Here's a thought that should have set stomachs turning at NCL in Kyoto: the Wii U is now at the same point in its lifespan (in North America, at least) as the SEGA Dreamcast was when official support ended... and over that time period, Dreamcast outsold Wii U by nearly two-to-one.
As Canadian gaming writer Patrick O'Rourke points out in the story linked above, there are some pretty major differences between the SEGA of 2001 and Nintendo of today, particularly financial. Nintendo didn't have a string of failed or below-expectations consoles and add-ons leading up to Wii U; and the Wii was a blockbuster compared to the middling Saturn.
But even for a Wii U owner and supporter like me, this is a bit troubling. In about 18 months, Nintendo has only sold two-thirds as many units as it planned to sell in the console's entire second year. If Dreamcast was no longer viable with about 10 million consoles sold in that timespan, how much longer can Nintendo afford to market a system that's sold barely 6 million worldwide?
More concerning is that once again, Nintendo has forgotten that games are required to sell consoles. After Reggie Fils-Aime promised us in several interviews last year that there wouldn't be another Wii U games drought... we're in another Wii U games drought. Here are your platform-exclusive (literally, all games that are not LEGO, movie tie-ins or Cabella's hunting games) retail title offerings so far in 2014:
Donkey Kong Country: Tropical Freeze (Feb. 21)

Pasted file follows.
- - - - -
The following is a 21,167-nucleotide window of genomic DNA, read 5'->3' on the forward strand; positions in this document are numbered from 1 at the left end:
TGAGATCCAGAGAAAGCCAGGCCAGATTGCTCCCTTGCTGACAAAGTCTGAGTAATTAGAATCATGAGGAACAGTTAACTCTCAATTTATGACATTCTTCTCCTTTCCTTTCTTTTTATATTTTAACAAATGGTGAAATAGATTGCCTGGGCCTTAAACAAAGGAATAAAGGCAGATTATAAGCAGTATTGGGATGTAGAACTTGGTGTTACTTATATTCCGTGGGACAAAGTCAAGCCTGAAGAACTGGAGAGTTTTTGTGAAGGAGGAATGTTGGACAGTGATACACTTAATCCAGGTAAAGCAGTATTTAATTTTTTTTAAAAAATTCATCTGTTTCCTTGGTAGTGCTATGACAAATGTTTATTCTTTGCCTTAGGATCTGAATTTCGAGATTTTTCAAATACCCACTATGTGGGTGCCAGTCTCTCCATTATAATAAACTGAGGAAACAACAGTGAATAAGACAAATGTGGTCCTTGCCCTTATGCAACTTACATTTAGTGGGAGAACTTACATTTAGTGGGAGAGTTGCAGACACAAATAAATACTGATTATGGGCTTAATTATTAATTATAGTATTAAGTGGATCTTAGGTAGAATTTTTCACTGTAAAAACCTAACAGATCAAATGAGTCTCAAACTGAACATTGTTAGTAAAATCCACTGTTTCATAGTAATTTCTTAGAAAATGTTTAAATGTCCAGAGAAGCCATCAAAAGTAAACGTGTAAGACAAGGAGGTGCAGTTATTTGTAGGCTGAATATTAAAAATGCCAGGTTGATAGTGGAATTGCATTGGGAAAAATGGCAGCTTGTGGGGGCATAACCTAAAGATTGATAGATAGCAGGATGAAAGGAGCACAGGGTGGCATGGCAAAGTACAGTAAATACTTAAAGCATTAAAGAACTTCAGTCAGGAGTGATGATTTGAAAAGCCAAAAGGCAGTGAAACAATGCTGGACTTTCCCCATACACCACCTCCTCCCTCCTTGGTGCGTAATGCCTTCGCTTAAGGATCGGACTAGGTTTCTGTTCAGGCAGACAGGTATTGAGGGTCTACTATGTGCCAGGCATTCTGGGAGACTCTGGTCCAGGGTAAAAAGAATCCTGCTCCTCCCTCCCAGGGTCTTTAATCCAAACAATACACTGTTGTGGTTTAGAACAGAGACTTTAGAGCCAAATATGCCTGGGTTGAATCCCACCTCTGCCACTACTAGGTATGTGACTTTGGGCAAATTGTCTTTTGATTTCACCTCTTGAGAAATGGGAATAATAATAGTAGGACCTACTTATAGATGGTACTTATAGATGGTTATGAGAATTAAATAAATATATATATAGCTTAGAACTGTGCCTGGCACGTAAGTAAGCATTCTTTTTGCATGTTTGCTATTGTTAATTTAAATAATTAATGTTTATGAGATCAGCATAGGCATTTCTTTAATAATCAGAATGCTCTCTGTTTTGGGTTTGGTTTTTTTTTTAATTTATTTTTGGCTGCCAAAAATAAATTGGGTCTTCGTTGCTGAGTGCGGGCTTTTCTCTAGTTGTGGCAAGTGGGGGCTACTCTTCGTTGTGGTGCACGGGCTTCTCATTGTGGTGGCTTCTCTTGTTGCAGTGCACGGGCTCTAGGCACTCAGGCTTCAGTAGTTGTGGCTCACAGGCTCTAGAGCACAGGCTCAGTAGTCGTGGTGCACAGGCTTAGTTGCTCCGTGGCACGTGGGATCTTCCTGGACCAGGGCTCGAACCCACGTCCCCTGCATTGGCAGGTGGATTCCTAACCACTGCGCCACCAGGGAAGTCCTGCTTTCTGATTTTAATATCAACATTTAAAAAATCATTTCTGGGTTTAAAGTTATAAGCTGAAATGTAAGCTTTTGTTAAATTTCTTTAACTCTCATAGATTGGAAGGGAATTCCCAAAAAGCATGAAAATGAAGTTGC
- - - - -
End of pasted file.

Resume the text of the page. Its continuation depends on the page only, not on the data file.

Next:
And here are all announced 2014 release dates to come for retail Wii U releases, again excluding the interminable LEGO series and multi-platform movie tie-ins:
Mario Kart 8 (May 30)
That's it. Two original games in five months, both sequels.
Now, granted there are quite a few download-only titles coming to the eShop, mostly indie games and a few bigger games like NES Remix 2. But most are not exclusives, and none are what I would call system-sellers.
Reggie was either being disingenuous or flatly lying when he said there'd be no drought in 2014.
Ah! But there are some big releases to come, right? Bayonetta 2, X, The Legend of Zelda: Hyrule Warriors, Super Smash Bros. for Wii U, and of course some unannounced Zelda and Mario titles we may or may not learn about at E3.
Anticipation doesn't sell consoles a year-and-a-half out of release. Gamers are notoriously demanding and impatient. Nintendo hasn't convinced very many to adopt by now, and I suspect they may not do much better than double total lifetime sales by the end of this year.
Failing that, this could be the final E3 for the Wii U before Nintendo pulls the plug.